Breaks Intel's 386 monopoly


April 01, 1991|By Los Angeles Times

SAN FRANCISCO -- One of the most lucrative monopolies in American industry was finally broken last week when Advanced Micro Devices formally rolled out its long-awaited clone of Intel's 386 microprocessor, a computer-on-a-chip that forms the brain inside many popular personal computers.

But the AMD 386, which remains the focus of a bitter legal battle between AMD and Intel, is expected to capture only a small fraction of the PC microprocessor market. Major personal computer vendors are reluctant to risk alienating Intel by buying the AMD chip, and Intel will soon fight back with cheaper and faster versions of its more advanced 486 microprocessor.

Still, the new 386 will be a boon for loss-plagued AMD even if the chip does little damage to Intel, analysts said.

"This is great news for AMD," said Dean McCarron, an analyst with the chip research firm In-Stat in Phoenix. He said the 386 market is worth about $700 million a year and called AMD's goal of a 10 percent share "realistic."

Mel Phelps, semiconductor analyst with Hambrecht & Quist, said AMD could expect to bring in about $50 million from 386s this year and, in the best case scenario, could sell $100 million worth this year and as much as $200 million to $300 million next year.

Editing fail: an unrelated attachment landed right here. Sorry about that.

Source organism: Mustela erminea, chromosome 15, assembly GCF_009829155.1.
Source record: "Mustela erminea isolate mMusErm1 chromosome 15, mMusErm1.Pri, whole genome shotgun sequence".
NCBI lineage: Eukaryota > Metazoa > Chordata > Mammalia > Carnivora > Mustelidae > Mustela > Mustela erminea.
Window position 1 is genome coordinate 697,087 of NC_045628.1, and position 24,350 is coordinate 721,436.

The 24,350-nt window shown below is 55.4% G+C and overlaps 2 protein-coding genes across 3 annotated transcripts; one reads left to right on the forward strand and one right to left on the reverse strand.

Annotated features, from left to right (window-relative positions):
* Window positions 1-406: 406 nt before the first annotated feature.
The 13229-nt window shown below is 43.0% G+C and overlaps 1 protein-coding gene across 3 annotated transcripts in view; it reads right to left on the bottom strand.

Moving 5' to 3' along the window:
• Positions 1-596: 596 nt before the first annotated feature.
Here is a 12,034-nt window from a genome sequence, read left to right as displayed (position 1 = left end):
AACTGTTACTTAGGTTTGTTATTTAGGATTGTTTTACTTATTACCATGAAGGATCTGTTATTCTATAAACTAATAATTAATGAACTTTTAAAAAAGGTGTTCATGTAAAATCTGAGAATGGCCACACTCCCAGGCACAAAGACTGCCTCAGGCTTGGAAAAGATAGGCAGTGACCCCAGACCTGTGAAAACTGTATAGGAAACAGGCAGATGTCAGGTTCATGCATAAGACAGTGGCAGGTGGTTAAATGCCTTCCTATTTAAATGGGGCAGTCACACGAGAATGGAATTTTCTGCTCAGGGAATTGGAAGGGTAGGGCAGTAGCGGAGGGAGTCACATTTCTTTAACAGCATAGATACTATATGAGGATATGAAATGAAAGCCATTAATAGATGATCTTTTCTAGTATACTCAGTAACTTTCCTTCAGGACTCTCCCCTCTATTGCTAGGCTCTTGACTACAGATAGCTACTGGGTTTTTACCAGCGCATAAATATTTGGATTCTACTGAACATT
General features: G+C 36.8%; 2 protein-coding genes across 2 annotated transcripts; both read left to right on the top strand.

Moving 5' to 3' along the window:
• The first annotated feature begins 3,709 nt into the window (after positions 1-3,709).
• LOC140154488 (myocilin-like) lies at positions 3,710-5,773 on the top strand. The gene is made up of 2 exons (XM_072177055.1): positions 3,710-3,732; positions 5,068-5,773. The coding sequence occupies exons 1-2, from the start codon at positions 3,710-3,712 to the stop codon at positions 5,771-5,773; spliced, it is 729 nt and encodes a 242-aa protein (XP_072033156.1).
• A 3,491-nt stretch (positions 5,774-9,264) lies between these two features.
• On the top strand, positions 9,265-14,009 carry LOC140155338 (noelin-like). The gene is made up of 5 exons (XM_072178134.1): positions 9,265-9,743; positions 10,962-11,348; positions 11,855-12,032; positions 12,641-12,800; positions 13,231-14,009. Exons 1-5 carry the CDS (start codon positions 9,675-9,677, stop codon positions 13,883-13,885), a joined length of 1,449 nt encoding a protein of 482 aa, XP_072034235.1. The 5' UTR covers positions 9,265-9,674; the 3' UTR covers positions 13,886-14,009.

The 386 is the most popular member of the family of Intel-designed microprocessors that define a personal computer as IBM-compatible.

AMD, which pegs the 386 market at $1 billion a year and growing, said its 386 is about 20 percent faster than Intel's and sells for the same price. The company also introduced a version of the chip designed for portable PCs that uses less power than Intel's. The Intel 386 has often been in short supply since it was introduced five years ago, and AMD is counting on orders from smaller PC companies that have not been able to get as many chips as they want from Intel.

Leading PC vendors such as IBM, Compaq Computer and AST Research are expected to bypass the AMD product, however. They are concerned about possible compatibility problems, outstanding legal issues and -- perhaps most important -- preservation of a priority relationship with Intel.

AMD says the chip has been tested exhaustively by more than 20 PC vendors and an independent lab to ensure complete compatibility, but even a small glitch could spell trouble.

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